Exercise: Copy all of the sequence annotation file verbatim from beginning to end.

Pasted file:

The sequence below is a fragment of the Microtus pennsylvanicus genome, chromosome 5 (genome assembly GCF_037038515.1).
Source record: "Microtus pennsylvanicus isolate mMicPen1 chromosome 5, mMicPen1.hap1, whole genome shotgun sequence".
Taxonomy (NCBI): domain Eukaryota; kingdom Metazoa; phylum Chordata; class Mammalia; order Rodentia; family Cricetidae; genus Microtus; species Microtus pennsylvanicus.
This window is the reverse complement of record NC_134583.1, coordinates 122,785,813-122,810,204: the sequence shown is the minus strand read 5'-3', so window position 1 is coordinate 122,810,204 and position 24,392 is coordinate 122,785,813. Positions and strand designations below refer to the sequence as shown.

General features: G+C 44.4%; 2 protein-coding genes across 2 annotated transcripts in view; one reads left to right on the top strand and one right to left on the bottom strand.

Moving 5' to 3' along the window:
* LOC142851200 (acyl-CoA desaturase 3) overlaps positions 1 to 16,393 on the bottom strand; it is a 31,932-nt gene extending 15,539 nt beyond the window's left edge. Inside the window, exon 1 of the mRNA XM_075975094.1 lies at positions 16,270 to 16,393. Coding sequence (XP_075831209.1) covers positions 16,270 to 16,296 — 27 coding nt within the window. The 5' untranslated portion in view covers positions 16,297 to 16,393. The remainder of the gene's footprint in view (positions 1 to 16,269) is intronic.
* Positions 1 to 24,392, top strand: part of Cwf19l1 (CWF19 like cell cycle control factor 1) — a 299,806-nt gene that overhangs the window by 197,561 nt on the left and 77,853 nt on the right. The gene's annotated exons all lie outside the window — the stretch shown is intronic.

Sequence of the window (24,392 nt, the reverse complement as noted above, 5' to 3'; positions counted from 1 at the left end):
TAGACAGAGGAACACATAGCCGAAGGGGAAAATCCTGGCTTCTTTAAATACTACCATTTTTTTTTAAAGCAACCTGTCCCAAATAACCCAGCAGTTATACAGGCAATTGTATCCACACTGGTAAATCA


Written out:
The sequence below is a fragment of the Microtus pennsylvanicus genome, chromosome 5 (genome assembly GCF_037038515.1).
Source record: "Microtus pennsylvanicus isolate mMicPen1 chromosome 5, mMicPen1.hap1, whole genome shotgun sequence".
Taxonomy (NCBI): domain Eukaryota; kingdom Metazoa; phylum Chordata; class Mammalia; order Rodentia; family Cricetidae; genus Microtus; species Microtus pennsylvanicus.
This window is the reverse complement of record NC_134583.1, coordinates 122,785,813-122,810,204: the sequence shown is the minus strand read 5'-3', so window position 1 is coordinate 122,810,204 and position 24,392 is coordinate 122,785,813. Positions and strand designations below refer to the sequence as shown.

General features: G+C 44.4%; 2 protein-coding genes across 2 annotated transcripts in view; one reads left to right on the top strand and one right to left on the bottom strand.

Moving 5' to 3' along the window:
* LOC142851200 (acyl-CoA desaturase 3) overlaps positions 1 to 16,393 on the bottom strand; it is a 31,932-nt gene extending 15,539 nt beyond the window's left edge. Inside the window, exon 1 of the mRNA XM_075975094.1 lies at positions 16,270 to 16,393. Coding sequence (XP_075831209.1) covers positions 16,270 to 16,296 — 27 coding nt within the window. The 5' untranslated portion in view covers positions 16,297 to 16,393. The remainder of the gene's footprint in view (positions 1 to 16,269) is intronic.
* Positions 1 to 24,392, top strand: part of Cwf19l1 (CWF19 like cell cycle control factor 1) — a 299,806-nt gene that overhangs the window by 197,561 nt on the left and 77,853 nt on the right. The gene's annotated exons all lie outside the window — the stretch shown is intronic.

Sequence of the window (24,392 nt, the reverse complement as noted above, 5' to 3'; positions counted from 1 at the left end):
TAGACAGAGGAACACATAGCCGAAGGGGAAAATCCTGGCTTCTTTAAATACTACCATTTTTTTTTAAAGCAACCTGTCCCAAATAACCCAGCAGTTATACAGGCAATTGTATCCACACTGGTAAATCA